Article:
Cory Doctorow is one of those rare writers able to envision a future that is entirely believable, one we may wake up to tomorrow morning. Doctorow's prescience is largely a result of his passion for new technologies. Not only is he an established SF writer, he's also a member of the Electronic Frontier Foundation and a co-editor of the popular tech culture website Boing Boing. Doctorow practically mainlines the future, and readers will feel at home in the future he presents in his second novel, Eastern Standard Tribe
, because it's built out of familiar things: megacorporations, social networking services, instant messaging, and GPS devices. The technology and social trends in Eastern Standard Tribe
are always the next generation of what exists now, but only just, as if they're simply the latest version rather than an entirely new operating system.
The book tells the story of Art, a member of the Eastern Standard Tribe, a Friendster-like society made up of people who share the same sleep schedule. Art works undercover for EST in England, performing various acts of corporate sabotage, but his life is changed when he falls in love with Linda, a woman who steps into the path of his car to earn some insurance money. Along with Fede, a paranoid EST co-conspirator, they get caught up in an intrigue involving music file-sharing, which eventually results in Art being committed to a sanitarium, where he narrates the book in flashbacks.
Eastern Standard Tribe is a hyper, caffeine jolt of a book, as biting and satirical as it is hopeful and utopian. Doctorow depicts a world that, like Schrödinger's cat, is caught in a moment of impossible simultaneity, torn between two possible futures. Will the profit motive continue to rule the world? Or will society embrace new technologies that serve the masses rather than the corporations? You'll have to open the book to find the answer. --Peter Darbyshire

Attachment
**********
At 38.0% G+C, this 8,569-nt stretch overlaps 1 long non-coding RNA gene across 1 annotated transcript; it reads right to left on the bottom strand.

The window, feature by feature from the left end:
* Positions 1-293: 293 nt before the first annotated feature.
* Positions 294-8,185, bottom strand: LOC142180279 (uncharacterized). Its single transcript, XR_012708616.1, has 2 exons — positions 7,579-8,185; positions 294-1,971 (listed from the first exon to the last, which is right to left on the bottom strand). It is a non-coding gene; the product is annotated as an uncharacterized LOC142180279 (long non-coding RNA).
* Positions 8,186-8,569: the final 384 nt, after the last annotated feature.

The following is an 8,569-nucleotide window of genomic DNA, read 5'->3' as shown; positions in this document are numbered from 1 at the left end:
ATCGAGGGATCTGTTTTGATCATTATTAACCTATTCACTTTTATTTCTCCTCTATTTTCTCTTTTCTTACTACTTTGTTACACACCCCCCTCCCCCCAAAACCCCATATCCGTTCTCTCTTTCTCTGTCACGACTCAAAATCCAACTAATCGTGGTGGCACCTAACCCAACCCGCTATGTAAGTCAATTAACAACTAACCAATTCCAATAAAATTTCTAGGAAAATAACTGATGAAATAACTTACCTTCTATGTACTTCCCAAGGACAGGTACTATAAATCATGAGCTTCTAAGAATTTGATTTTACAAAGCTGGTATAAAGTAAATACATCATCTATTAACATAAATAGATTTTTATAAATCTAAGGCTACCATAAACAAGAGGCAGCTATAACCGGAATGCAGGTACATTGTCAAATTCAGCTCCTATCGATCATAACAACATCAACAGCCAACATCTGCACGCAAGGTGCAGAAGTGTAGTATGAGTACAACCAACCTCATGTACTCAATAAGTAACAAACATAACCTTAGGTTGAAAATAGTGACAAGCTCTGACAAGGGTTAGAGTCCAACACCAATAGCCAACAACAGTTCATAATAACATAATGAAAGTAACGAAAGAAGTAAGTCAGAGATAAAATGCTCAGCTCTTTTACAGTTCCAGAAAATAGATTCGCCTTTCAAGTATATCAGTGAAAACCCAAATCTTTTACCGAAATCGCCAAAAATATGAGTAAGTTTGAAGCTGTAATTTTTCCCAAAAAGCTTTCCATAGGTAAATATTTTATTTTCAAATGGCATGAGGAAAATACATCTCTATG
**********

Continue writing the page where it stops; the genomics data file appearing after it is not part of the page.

From Publishers Weekly
John W. Campbell Award-winner Doctorow lives up to the promise of his first novel, Down and Out in the Magic Kingdom (2003), with this near-future, far-out blast against human duplicity and smothering bureaucracy. Even though it takes a while for the reader to grasp post-cyberpunk Art Berry's dizzying leaps between his "now," a scathing 2012 urban nuthouse, and his "then," the slightly earlier events that got him incarcerated there, this short novel's occasionally bitter, sometimes hilarious and always whackily appealing protagonist consistently skewers those evils of modern culture he holds most pernicious. A born-to-argue misfit like all kids who live online, Art has found peers in cyber space who share his unpopular views-specifically his preference for living on Eastern Standard Time no matter where he happens to live and work. In this unsettling world, e-mails filled with arcane in-jokes bind competitive "tribes" that choose to function in one arbitrary time or another. Swinging from intense highs (his innovative marketing scheme promises to impress his tribe and make him rich) to maudlin lows (isolation in a scarily credible loony bin), Art gradually learns that his girl, Linda, and his friend Fede are up to no good. In the first chapter, Doctorow's authorial voice calls this book a work of propaganda, a morality play about the fearful choice everybody makes sooner or later between smarts and happiness. He may be more right than we'd like to think.
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